Forum for Science, Industry and Business

Sponsored by:     3M 
Search our Site:

 

New genetic ‘fishing net’ harvests elusive autism gene

07.02.2003


Duke University Medical Center researchers have developed a new statistical genetic "fishing net" that they have cast into a sea of complex genetic data on autistic children to harvest an elusive autism gene.



Moreover, the researchers said that the success of the approach will be broadly applicable to studying genetic risk factors for other complex genetic diseases, such as hypertension, diabetes and multiple sclerosis.

In this case, the gene, which encodes part of a brain neurotransmitter docking station called the gamma-Aminobutyric Acid Receptor beta3-subunit (GABRB3), has been implicated in autism previously, but never positively linked to the disease. Their findings will be published in the March 2003 issue of the American Journal of Human Genetics and is now available on the Web at http://www.journals.uchicago.edu/AJHG/journal/issues/v72n3/024607/024607.html.


"Many research groups have been actively looking for genetic risk factors that can lead to autism, but without much success," said Margaret Pericak-Vance, Ph.D., director of the Duke Center for Human Genetics and lead investigator of the study.

Autism is the common term that encompasses an overlapping group of complex developmental disorders that are diagnosed in about one in 1,000 children under the age of 3. Each autistic child has a unique set of characteristics that affect his or her behavior, communication skills and ability to interact with others. It is the very diverse, complex nature of autism that has made it so difficult to locate distinct genetic risk factors, said Pericak-Vance.

After several genetic studies turned up only a few vague genetic clues, the research team decided a new approach was needed. Pericak-Vance hypothesized that grouping patients with similar traits together statistically might enhance the scientists’ ability to distinguish relevant genetic risk factors. To provide guidance, the scientists turned to Michael Cuccaro, Ph.D., a clinical child psychologist at Duke with extensive experience diagnosing and treating autism. Cuccaro noticed that some but not all autistic children exhibit repetitive compulsions and extreme difficulty with changes to their daily routine. This character trait -- defined by Cuccaro as "insistence on sameness" or "IS" -- helped the research team identify a subset of autism family data to study in more detail.

Researchers, led by Yujun Shao, Ph.D., a genetic epidemiologist at Duke, reorganized data collected from families in which more than one child is affected by autism and grouped together all the families that reported their autistic child had difficulty with change.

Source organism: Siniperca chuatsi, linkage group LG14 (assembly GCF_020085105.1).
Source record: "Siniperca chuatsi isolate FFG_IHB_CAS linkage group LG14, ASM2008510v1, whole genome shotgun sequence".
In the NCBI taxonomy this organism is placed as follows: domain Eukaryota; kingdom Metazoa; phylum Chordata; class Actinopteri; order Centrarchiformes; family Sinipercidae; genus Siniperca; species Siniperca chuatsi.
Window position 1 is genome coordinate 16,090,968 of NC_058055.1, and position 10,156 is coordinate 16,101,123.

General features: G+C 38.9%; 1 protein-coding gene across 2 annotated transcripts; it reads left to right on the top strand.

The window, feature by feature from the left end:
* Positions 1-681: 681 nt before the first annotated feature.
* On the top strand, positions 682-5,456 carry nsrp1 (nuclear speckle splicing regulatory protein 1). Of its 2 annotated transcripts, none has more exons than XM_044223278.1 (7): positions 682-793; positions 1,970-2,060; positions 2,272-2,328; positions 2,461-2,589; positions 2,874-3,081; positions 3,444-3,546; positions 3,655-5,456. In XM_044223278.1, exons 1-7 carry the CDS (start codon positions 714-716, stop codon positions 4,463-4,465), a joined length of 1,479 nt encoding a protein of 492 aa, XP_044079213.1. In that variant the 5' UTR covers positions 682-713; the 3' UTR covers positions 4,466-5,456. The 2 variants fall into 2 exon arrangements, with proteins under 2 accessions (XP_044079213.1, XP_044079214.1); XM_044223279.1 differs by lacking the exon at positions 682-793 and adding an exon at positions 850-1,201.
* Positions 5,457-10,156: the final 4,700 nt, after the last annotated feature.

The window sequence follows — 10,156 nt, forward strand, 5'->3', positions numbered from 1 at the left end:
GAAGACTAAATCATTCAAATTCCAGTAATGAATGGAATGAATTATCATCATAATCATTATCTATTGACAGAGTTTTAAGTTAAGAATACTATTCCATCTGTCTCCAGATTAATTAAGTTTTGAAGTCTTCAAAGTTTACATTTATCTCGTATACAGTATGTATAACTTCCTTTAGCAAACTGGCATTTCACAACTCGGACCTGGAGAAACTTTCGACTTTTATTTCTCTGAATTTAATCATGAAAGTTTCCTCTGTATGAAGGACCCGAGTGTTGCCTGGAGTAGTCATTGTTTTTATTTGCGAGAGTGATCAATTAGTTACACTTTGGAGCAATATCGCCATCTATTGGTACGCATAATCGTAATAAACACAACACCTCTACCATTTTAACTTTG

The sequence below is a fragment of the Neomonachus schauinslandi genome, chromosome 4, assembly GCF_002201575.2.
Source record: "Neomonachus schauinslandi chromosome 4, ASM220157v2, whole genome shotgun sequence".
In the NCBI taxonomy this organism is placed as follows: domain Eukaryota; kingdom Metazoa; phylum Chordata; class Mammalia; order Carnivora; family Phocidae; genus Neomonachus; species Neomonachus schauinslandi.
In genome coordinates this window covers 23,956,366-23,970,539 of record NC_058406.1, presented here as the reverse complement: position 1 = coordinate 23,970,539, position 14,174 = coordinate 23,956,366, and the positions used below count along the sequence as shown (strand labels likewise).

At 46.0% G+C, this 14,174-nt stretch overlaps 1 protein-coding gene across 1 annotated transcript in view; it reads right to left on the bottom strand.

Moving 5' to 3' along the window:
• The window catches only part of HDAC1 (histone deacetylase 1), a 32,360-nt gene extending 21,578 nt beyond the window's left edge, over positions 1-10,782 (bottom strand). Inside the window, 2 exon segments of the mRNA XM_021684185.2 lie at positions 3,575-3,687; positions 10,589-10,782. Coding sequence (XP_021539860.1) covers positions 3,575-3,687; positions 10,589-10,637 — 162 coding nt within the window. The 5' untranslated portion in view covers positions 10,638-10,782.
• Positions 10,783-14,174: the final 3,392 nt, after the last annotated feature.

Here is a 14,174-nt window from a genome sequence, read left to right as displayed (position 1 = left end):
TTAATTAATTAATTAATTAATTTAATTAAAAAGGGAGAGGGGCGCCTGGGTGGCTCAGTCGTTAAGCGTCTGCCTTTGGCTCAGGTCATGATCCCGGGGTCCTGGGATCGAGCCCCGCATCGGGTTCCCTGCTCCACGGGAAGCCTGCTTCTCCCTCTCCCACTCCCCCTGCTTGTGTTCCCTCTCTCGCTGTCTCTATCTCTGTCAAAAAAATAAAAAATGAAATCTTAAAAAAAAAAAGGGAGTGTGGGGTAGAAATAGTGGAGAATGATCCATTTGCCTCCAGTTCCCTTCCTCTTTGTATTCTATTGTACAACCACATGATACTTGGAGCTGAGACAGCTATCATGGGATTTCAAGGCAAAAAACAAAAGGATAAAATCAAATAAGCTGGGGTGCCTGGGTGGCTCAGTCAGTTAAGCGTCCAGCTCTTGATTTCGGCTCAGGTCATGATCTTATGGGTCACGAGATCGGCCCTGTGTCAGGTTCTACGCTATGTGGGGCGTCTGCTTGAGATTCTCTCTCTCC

Cuccaro’s theory that autistic children could be subdivided into at least two groups gave the team of scientists from Duke and the University of South Carolina an opportunity to test a new statistical method, called "ordered subset analysis," developed by Elizabeth Hauser, Ph.D., assistant research professor of medicine at Duke. This new genetic fishing net allows scientists to sift through complex genetic data and extract genetic risk factors that affect only some of the total group.

In this case, when the researchers applied the new test only to those families whose children scored high in the IS category, they discovered a strong link to the GABRB3 gene on chromosome 15q, where no such link had appeared before.

"This is the first successful application of ordered subset analysis to help us pinpoint a genetic risk factor that would be missed by looking at the larger group." said Pericak-Vance.

The researchers emphasize that this discovery is only the first step in understanding how the GABRB3 gene, or others genes in the same region of chromosome 15 might be involved in autism. Another clue may be gained from previous research that has shown the same area on chromosome 15 is just as responsible for Angelman Syndrome and Prader-Willi Syndrome -- two genetic disorders in which a subset of affected children also exhibit repetitive behavior. Additional research will be necessary to understand how defects in the GABRB3 gene might contribute to autistic disorder, and how other genes or environmental factors also play a role.

"In the short term, however, I think what this will allow us to do is encourage clinicians and researchers working with autistic children to think about autism as consisting of different types or subgroups and not a one-dimensional disorder," said Cuccaro. "I think that subgrouping, over time, will allow us to develop a better understanding of how to treat each individual with autism."

This is a case, said Cuccaro, where identifying subsets of patients based on clinical observations has resulted in a significant neurobiological finding, and it perhaps is pointing a way to bring clinical observations to bear on complex genetic problems.